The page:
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Archives of Sexual Behavior

, Volume 38, Issue 5, pp 652–656 | Cite as

Sex Differences in Subjective Estimates of Non-Paternity Rates in Austria

  • Martin Voracek
  • Maryanne FisherEmail author
  • Todd K. Shackelford
Original Paper

Abstract

The determination of paternity is important due to the possibility of cuckoldry and the subsequent squandering of male reproductive effort. Men may be attuned to prevalence rates of cuckoldry in the local environment to assess risk. However, women may have an enhanced ability to assess paternity and may have superior insight into women’s sexual infidelity. Accordingly, this study examined subjective estimates of human non-paternity (HNP), the discrepancy between social/legal versus genetic paternity. The hypothesis was that women would provide higher estimates of HNP than men. A sex difference in the hypothesized direction was observed across four community samples of Austrian adults (totalling 763 men and 795 women), with women overall providing higher HNP estimates than men (14.5% vs. 9.1%). Furthermore, key demographic variables impacted HNP estimates for both sexes: individuals who were unmarried, childless, currently unpartnered, or currently in a romantic relationship of a shorter duration provided higher HNP estimates than their counterparts, thus suggesting that such estimates might be attuned to mating effort and strategies, as well as relationship quality and investment.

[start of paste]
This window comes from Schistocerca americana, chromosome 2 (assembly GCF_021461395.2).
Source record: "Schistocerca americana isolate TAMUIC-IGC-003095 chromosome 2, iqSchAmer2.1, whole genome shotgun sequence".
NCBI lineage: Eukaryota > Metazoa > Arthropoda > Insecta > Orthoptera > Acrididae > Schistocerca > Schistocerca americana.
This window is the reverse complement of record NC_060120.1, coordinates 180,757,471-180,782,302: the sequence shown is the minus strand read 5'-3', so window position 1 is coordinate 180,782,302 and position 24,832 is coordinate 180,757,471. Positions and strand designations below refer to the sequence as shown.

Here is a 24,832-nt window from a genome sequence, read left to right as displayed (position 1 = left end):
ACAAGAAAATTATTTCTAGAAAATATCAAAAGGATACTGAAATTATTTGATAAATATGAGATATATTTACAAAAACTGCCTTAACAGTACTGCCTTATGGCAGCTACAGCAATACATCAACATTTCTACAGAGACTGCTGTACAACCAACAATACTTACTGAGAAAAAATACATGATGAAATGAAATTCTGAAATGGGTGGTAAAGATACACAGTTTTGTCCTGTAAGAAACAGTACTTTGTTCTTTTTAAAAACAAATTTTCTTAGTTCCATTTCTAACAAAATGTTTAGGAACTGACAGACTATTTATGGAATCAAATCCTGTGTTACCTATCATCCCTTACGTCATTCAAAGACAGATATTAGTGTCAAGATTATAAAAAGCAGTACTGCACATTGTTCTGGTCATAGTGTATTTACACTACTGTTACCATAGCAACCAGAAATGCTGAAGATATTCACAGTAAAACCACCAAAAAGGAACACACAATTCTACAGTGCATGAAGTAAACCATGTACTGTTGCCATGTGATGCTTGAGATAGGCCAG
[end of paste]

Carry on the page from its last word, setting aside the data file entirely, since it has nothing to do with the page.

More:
Keywords

Paternity certainty Sex differences Subjective estimates Infidelity Mate selection 

Notes

Acknowledgment

The contributions of Angelika Hofhansl, Bettina Manfrini, Helga Preston-Leikauf, and Cornelia Stadlhuber to data collection for this research are gratefully acknowledged.

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Copyright information

© Springer Science+Business Media, LLC 2009

Authors and Affiliations

  • Martin Voracek
    • 1
  • Maryanne Fisher
    • 2
    Email author
  • Todd K. Shackelford
    • 3
  1. 1.Department of Basic Psychological Research, School of PsychologyUniversity of ViennaViennaAustria
  2. 2.Department of PsychologySaint Mary’s UniversityHalifaxCanada
  3. 3.Department of PsychologyFlorida Atlantic UniversityDavieUSA

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